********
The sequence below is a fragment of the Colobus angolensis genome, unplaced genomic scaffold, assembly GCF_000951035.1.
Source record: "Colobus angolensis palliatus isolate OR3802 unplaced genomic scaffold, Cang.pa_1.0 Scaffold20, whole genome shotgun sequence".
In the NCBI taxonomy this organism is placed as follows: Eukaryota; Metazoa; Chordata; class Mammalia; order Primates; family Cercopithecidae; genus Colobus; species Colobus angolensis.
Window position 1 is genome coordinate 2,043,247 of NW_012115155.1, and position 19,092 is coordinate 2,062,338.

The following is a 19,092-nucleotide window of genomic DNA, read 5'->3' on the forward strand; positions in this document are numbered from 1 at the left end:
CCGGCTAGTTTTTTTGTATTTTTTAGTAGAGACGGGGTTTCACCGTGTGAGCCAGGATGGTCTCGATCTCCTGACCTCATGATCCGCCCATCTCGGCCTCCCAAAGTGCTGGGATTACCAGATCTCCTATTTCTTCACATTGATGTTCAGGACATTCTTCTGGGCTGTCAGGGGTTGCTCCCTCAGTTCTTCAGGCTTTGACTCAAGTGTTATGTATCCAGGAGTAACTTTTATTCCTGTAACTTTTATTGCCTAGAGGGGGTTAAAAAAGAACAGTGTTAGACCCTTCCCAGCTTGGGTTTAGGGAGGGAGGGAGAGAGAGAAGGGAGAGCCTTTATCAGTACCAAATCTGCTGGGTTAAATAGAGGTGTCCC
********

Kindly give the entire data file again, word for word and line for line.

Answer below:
The sequence below is a fragment of the Colobus angolensis genome, unplaced genomic scaffold, assembly GCF_000951035.1.
Source record: "Colobus angolensis palliatus isolate OR3802 unplaced genomic scaffold, Cang.pa_1.0 Scaffold20, whole genome shotgun sequence".
In the NCBI taxonomy this organism is placed as follows: Eukaryota; Metazoa; Chordata; class Mammalia; order Primates; family Cercopithecidae; genus Colobus; species Colobus angolensis.
Window position 1 is genome coordinate 2,043,247 of NW_012115155.1, and position 19,092 is coordinate 2,062,338.

The following is a 19,092-nucleotide window of genomic DNA, read 5'->3' on the forward strand; positions in this document are numbered from 1 at the left end:
CCGGCTAGTTTTTTTGTATTTTTTAGTAGAGACGGGGTTTCACCGTGTGAGCCAGGATGGTCTCGATCTCCTGACCTCATGATCCGCCCATCTCGGCCTCCCAAAGTGCTGGGATTACCAGATCTCCTATTTCTTCACATTGATGTTCAGGACATTCTTCTGGGCTGTCAGGGGTTGCTCCCTCAGTTCTTCAGGCTTTGACTCAAGTGTTATGTATCCAGGAGTAACTTTTATTCCTGTAACTTTTATTGCCTAGAGGGGGTTAAAAAAGAACAGTGTTAGACCCTTCCCAGCTTGGGTTTAGGGAGGGAGGGAGAGAGAGAAGGGAGAGCCTTTATCAGTACCAAATCTGCTGGGTTAAATAGAGGTGTCCC